Their versatility and unique nutritional content makes chia seeds a great choice for those suffering from numerous health conditions.  Chia helps control blood sugar, as well as lowers cholesterol and blood pressure. It helps improve memory and mood, and also improves the overall health of skin, teeth, and nails. Yet another advantage unique to chia seeds: when added to water and allowed to sit for 30 minutes, chia seeds form a gel. Researchers suggest that a similar reaction takes place in the stomach, slowing the process by which digestive enzymes break down carbohydrates and convert them into sugar. This can prove as a great benefit in weight management endeavors. Also, chia gel can replace eggs in vegan versions of various types of baked goods. If making chia gel, use 1 part chia  to 9 parts liquid. Mix well, and allow 10 minutes for the seeds to fully  hydrate.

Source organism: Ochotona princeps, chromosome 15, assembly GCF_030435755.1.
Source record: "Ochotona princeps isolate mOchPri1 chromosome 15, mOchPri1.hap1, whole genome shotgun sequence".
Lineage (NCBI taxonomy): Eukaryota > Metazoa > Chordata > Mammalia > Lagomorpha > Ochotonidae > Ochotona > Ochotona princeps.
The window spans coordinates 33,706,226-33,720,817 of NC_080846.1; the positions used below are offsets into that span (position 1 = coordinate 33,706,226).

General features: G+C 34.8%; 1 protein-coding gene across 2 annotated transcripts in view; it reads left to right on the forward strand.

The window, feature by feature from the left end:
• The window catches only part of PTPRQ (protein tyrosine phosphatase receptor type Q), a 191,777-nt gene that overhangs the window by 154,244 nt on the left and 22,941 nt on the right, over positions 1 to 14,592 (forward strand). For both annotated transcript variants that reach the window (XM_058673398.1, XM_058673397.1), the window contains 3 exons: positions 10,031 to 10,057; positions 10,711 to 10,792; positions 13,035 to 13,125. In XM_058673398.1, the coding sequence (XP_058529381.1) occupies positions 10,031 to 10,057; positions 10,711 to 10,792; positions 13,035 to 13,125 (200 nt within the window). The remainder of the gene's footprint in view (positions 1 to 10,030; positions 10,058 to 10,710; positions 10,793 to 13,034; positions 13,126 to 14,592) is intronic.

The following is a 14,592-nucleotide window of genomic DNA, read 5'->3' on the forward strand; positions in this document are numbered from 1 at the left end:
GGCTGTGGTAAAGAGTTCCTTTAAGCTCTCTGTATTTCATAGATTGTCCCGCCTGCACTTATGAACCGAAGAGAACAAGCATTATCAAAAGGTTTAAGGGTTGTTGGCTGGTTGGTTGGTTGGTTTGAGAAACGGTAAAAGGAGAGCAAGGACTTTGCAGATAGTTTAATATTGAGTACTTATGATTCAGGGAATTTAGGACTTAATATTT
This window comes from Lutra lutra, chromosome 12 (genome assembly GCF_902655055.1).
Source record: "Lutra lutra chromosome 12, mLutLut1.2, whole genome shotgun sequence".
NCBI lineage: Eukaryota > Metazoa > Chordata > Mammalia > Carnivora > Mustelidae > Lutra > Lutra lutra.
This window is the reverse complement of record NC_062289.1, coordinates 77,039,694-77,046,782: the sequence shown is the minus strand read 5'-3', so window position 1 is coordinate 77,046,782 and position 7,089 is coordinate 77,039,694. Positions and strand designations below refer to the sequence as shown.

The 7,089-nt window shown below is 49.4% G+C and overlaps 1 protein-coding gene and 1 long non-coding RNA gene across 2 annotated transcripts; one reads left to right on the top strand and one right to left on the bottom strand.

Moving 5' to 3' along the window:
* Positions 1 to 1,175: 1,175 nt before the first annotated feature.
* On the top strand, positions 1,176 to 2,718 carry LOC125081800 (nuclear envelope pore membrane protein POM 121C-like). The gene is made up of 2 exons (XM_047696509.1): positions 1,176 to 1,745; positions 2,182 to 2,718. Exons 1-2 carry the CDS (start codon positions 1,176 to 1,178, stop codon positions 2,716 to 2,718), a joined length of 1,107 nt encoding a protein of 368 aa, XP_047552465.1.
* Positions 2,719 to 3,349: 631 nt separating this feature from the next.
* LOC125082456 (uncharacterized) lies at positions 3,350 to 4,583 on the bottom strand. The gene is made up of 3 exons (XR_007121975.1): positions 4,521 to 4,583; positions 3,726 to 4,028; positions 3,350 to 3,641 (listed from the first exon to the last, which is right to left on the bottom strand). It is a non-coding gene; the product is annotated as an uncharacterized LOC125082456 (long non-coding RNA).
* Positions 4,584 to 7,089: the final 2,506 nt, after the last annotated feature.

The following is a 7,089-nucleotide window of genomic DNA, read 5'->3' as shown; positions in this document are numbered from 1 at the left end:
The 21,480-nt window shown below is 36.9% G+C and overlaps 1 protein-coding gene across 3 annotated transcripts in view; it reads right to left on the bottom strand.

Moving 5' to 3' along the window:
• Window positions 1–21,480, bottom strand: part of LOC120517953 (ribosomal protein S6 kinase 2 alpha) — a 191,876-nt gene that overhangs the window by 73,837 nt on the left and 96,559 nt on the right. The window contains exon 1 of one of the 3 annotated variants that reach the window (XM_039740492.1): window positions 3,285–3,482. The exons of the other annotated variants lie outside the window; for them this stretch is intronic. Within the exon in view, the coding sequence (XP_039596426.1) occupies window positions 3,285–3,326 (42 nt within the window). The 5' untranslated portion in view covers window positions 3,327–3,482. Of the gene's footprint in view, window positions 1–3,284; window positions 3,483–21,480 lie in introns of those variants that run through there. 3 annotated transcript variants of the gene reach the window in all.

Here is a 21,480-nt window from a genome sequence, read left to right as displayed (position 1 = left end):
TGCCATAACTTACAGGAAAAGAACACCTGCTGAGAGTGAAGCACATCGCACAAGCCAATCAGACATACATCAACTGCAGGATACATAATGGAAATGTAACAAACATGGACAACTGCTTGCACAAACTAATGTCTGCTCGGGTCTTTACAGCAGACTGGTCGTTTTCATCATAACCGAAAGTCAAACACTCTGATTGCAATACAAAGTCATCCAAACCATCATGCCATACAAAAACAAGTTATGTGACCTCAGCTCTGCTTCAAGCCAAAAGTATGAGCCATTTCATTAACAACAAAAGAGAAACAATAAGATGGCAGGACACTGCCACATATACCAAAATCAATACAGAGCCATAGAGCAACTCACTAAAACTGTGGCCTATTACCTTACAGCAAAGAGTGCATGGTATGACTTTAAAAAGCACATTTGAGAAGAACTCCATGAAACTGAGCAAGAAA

In the culinary world, chia seeds also have unique characteristics that are making them a more popular choice in ethnic foods from around the world.  Their mild nutlike flavor and solid consistency provide them with a versatility that makes them a great addition to yogurt, smoothies, salads, baked goods, and almost anything you can imagine.  Their consistency and internal properties allow them to be a healthy substitute for butter and/or eggs while baking, which makes chia a favorite among vegetarians and vegans alike. Until recently, chia was produced by only a few small growers, but commercial production has resumed in Latin America, and you can now buy the seeds online and in health food stores. Because of their unique nutritional value and stability, chia is already being added to a range of foods. Another bonus: insects don’t like the chia plant so it is easier to find organically grown varieties. Although already featured on many health blogs, magazines, articles, and even The Dr. Oz TV Show, be on the look out as we´ll undoubtedly be hearing much more about chia and its health benefits in the near future.